What a great day for protecting voting rights in Kansas and elsewhere

A Shawnee County district judge ruled Friday that the votes of 17,500 people will be counted in all races in Tuesday’s primaries.
A Shawnee County district judge ruled Friday that the votes of 17,500 people will be counted in all races in Tuesday’s primaries. The Associated Press

From Kansas to North Carolina to Wisconsin, judges on Friday issued powerful rulings designed to protect the voting rights of Americans.

The most crucial decision locally came in a last-minute victory for 17,500 Kansans, when Shawnee County District Judge Larry Hendricks essentially slapped down part of an overly restrictive 2013 state voter ID law.

The upshot: The votes of those Kansans will count in all races in Tuesday’s primaries in Johnson and Wyandotte counties, and across the Sunflower State as well.

Hendricks’ ruling was a sharp rebuke for Gov. Sam Brownback and the Legislature that approved the questionable law but especially for Secretary of State Kris Kobach, who has stubbornly fought to enforce it.

And the decision pointed out the valuable assistance of the American Civil Liberties Union, which took up a lawsuit that criticized Kobach for trying to establish a dual voting system.

Kobach had told these 17,500 people that their votes would count only in federal elections, not in crucial state and local elections, because state law required them to provide proof of citizenship when they register to vote.

They had registered to vote when they also registered their cars at motor vehicle offices. Under federal law, no proof of citizenship is required to get put on the voting rolls in that case.

Hendricks properly brushed aside Kobach’s specious request to uphold the state law’s voter ID requirements.

“Losing one’s vote is an irreparable harm in my opinion,” he said Friday.

Kobach insisted afterward that the judge didn’t have the right to “second-guess the Legislature.” That statement showed a complete lack of knowledge about the rule of law in the United States, in which courts can nullify the actions of elected officials if they conflict with the U.S. Constitution or state constitution.

In this case, Hendricks found that the voting rights of these Kansans were in danger of being curtailed by state officials.

The judge thus appeared to side with the ACLU, which said Kansas was violating the equal protection clauses in the Kansas Constitution.

The right to vote is a cornerstone of American democracy, one that Kobach and too many other Republican elected officials have been trying to chip away at the last few years.

In most cases, the attacks end up imposing new requirements that are harder for older people and the poor to meet, such as getting access to birth certificates and acquiring state-approved identification forms for those who don’t own cars.

Fortunately, courts have been striking down some of these restrictive measures, and that happened regarding two other GOP-passed laws on Friday.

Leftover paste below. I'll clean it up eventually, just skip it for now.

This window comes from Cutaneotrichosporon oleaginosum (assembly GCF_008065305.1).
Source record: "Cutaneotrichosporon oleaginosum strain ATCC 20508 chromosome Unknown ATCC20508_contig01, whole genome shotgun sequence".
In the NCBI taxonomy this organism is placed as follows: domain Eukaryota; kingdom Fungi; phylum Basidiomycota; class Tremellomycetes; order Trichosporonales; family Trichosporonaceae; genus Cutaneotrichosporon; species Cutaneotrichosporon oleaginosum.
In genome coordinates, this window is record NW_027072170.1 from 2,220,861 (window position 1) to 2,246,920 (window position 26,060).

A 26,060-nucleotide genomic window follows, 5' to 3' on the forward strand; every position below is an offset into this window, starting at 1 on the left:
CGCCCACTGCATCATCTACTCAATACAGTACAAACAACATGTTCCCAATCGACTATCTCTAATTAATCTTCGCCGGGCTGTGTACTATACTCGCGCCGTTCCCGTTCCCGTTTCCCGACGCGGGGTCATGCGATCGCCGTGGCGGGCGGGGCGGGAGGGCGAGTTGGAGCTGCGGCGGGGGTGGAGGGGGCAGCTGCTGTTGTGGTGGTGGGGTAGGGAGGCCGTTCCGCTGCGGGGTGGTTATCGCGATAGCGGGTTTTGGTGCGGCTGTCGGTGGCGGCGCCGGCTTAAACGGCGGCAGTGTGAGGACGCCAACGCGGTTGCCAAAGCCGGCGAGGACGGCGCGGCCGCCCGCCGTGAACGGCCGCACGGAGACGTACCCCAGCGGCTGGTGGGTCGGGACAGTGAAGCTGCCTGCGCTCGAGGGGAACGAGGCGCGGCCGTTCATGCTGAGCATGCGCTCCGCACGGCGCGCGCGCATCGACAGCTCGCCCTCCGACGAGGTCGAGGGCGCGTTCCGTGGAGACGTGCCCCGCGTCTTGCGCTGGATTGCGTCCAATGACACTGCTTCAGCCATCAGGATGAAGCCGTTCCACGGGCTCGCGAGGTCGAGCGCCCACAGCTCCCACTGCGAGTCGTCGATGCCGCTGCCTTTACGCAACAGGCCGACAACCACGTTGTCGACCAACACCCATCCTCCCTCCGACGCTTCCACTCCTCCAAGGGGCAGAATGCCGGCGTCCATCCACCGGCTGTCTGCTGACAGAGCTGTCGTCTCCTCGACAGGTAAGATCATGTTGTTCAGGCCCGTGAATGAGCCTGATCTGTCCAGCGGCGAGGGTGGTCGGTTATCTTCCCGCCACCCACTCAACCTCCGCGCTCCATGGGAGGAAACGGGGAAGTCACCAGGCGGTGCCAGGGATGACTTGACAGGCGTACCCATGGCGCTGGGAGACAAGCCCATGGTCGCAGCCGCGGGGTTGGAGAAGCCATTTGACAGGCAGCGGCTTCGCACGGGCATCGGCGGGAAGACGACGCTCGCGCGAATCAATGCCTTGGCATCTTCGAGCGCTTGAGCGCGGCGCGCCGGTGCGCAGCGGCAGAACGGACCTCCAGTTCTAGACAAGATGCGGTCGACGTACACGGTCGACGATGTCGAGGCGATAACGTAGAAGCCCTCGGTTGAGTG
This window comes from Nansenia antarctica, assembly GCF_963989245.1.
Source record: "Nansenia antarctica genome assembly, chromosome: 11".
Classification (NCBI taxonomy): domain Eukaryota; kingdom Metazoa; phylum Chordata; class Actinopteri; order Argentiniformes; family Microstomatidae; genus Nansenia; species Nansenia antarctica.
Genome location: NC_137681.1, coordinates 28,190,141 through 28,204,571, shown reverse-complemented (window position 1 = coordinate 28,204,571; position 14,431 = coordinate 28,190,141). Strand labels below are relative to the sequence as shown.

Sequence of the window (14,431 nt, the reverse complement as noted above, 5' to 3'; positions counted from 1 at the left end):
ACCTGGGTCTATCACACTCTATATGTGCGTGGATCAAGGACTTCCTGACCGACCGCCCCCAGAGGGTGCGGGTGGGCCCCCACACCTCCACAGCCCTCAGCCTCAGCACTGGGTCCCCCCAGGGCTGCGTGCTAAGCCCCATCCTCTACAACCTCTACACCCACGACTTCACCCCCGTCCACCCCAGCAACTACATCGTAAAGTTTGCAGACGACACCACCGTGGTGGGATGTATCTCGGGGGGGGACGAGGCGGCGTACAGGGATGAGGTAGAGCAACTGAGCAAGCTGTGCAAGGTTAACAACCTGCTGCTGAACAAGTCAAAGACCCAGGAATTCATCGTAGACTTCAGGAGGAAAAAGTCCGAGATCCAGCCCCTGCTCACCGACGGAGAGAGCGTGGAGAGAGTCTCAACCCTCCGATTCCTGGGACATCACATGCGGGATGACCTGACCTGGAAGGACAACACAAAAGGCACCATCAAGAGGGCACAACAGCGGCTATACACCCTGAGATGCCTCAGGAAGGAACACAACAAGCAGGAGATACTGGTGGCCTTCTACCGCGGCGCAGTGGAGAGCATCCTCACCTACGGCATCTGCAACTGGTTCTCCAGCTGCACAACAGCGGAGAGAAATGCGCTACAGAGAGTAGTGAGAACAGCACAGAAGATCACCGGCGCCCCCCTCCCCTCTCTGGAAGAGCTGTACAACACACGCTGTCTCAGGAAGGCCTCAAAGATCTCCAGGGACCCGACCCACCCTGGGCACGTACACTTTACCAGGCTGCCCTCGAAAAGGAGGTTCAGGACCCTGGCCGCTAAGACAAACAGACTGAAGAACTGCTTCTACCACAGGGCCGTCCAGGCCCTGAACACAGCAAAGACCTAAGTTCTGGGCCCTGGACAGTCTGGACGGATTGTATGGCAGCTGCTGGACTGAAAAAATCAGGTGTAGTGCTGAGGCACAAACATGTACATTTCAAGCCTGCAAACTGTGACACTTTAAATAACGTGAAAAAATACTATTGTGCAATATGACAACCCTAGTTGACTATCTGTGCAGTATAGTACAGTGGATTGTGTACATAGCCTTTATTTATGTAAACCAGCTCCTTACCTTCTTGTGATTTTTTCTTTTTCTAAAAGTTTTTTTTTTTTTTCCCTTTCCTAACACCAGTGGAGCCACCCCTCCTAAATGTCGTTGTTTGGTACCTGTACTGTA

▪ A federal appeals court blocked North Carolina’s voter ID law, saying it tried to reduce black voter turnout by deliberately targeting “African-Americans with almost surgical precision.” The ruling removed the state’s requirement that voters present photo identification at the polls.

The decision said, “We cannot ignore the evidence that, because of race, the legislature enacted one of the largest restrictions of the franchise in modern North Carolina history.”

▪ In Wisconsin, a federal judge threw out parts of a voter ID law that he found were put in place to benefit Republican officeholders.

The Associated Press reported that U.S. District Judge James Peterson “struck down a restriction limiting municipalities to one location for in-person absentee voting, time limits on in-person absentee voting, an increase in residency requirements from 10 to 28 days, and a prohibition on using expired but otherwise qualifying student IDs to vote.”

Kobach often has claimed Kansas needs a strict voter ID law to prevent illegal immigrants from going to the polls. However, critics and judges have questioned that reasoning, often pointing out that cases of illegal voters are almost nonexistent in the Sunflower State.

Brownback and the Legislature even gave Kobach near-unique powers in the nation a few years ago to pursue people he thought were voting illegally. Since then, Kobach has filed charges against only a handful of illegal voters and was forced to drop one case along the way.

In short, there is no evidence at all that stringent proof of citizenship laws are needed to keep illegal immigrants from voting.

Instead, the law passed by the Legislature and defended by Kobach has now affected more than 17,000 Kansans who thought they were doing the right thing by registering to vote when they registered their vehicles.

As judge Hendricks noted, Kobach’s rule could have taken away the constitutional right to vote from an “overwhelming number of U.S. citizens.”

The issue is still alive because another court hearing on the matter is likely to be held next month.

However, the judge’s order should allow the 17,500 Kansans who followed federal voting registration rules to take part in all elections on Tuesday and have their votes counted as well. That’s an extremely positive outcome.